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Campaigners set tests for government’s kinship care strategy ahead of publication

The first national kinship care strategy is set to be published by the end of this year. A charity has set six tests for government to deliver on to meet the needs of children and families.

18/09/23

Campaigners set tests for government’s kinship care strategy ahead of publication

Campaigners are calling for a fairer system for kinship carers ahead of the government’s planning for a national kinship care strategy, which is set to be published by the end of this year.

In February, Gillian Keegan MP, the Education Secretary pledged to “unlock the potential of kinship care” so that “children who cannot stay with their parents are cared for by people who know and love them already”.

Kinship carers are wider family and friends – including grandparents, aunts, uncles, brothers and sisters – who step up for children when they cannot stay at home. It is estimated that 180,000 children in the UK are being raised by kinship carers.

Family Rights Group, a charity which works with child welfare and the family justice systems, says that, as part of the strategy, the government should create an ‘inclusive definition’ of kinship care written into primary legislation as well as independent specialist advice for (prospective) kinship carers to make informed decisions.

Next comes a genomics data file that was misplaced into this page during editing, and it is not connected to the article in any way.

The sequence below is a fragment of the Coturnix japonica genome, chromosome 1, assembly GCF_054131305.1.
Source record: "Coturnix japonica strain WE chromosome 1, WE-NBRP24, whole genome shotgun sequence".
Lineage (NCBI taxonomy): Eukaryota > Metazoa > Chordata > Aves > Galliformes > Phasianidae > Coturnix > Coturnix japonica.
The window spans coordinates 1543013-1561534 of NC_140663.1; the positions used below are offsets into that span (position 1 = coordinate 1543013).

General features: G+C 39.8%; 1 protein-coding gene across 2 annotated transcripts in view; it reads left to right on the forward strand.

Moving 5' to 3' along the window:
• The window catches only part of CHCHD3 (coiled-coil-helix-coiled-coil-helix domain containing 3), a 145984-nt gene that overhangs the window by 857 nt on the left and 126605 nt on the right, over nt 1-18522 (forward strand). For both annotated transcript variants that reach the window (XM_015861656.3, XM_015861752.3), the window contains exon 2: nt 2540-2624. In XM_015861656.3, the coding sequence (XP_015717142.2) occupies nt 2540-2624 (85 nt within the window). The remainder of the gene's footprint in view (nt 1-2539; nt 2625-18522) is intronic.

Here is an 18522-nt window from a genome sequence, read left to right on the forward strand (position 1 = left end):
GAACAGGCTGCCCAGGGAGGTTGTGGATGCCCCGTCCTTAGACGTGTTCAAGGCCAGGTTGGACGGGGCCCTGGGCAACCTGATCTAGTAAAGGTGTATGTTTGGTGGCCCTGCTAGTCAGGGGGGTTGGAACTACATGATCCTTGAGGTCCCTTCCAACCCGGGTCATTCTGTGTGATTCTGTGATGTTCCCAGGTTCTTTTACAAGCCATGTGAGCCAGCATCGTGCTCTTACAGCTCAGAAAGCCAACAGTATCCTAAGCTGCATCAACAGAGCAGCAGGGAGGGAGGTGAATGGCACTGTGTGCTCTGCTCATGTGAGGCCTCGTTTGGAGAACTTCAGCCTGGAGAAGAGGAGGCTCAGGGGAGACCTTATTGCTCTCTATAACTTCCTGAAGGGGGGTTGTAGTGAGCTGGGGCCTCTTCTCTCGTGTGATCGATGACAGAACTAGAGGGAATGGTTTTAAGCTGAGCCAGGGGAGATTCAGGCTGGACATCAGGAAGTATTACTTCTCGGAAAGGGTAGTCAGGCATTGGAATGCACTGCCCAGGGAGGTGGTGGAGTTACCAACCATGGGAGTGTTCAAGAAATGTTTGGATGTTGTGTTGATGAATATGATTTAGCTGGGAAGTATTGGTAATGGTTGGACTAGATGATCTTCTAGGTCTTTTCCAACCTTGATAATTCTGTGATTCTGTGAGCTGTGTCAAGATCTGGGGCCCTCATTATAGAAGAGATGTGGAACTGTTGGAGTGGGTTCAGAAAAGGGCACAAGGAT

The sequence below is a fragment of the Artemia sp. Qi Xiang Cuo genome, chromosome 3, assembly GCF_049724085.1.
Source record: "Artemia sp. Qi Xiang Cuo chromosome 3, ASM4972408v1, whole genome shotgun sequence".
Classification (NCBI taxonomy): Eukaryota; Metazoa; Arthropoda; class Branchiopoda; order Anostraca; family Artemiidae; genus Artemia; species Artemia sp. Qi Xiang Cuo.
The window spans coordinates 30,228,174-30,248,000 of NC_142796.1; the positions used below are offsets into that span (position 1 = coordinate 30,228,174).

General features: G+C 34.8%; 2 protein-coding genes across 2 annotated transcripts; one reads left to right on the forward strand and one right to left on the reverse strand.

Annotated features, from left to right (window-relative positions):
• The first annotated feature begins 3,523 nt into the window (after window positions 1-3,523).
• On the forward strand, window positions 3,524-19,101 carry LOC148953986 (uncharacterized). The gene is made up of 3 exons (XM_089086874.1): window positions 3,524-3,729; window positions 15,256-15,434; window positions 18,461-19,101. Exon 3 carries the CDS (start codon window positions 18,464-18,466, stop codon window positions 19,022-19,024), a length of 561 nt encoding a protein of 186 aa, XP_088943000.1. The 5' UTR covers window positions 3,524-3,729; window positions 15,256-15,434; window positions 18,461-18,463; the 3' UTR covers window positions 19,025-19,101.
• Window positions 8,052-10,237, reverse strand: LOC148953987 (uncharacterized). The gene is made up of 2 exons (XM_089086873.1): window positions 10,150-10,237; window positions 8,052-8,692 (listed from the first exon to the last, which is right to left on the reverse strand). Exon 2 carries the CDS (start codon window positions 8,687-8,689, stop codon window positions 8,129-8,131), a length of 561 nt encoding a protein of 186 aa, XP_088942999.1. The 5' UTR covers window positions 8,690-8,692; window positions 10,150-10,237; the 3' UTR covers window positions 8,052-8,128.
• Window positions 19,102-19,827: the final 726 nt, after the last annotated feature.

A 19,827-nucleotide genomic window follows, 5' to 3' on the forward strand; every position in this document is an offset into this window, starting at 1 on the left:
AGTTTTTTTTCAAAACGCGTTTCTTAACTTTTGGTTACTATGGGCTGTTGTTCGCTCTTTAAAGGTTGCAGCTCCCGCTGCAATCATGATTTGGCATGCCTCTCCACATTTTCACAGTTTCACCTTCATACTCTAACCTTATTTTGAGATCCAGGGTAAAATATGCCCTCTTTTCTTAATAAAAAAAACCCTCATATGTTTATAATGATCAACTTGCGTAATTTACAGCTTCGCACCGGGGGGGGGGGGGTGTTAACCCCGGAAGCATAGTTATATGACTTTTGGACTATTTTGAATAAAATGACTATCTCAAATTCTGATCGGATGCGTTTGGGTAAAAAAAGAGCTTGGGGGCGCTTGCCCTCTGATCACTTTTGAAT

They are also calling for a fairer system of financial support for kinship households nationwide, including paid employment leave and protections for kinship carers and educational support for children and young people raised in kinship care until the age of 25. The charity is also calling for access to therapeutic and mental health support for all kinship children.

The charity added that if the government’s strategy were to address these six areas of concern for kinship families, it would help ensure that kinship arrangements remain viable for families across the country who take on responsibility for children in need, often at great personal cost.

Cathy Ashley, Chief Executive of Family Rights Group, said the children and families they work with are calling for these changes.

“Kinship care is very often the best option for children who cannot stay at home, and yet has been consistently overlooked and undervalued by successive governments despite the worsening crisis in children’s social care.

With David Johnston recently taking on the job of Children’s Minister, Family Rights Group said this strategy is the government’s opportunity to rise to the scale of the challenge facing the children’s social care sector and must involve departments across government taking kinship care seriously.

“The first national kinship care strategy is an opportunity to address this injustice and deliver for tens of thousands of children and their carers,” Cathy Ashley continued.

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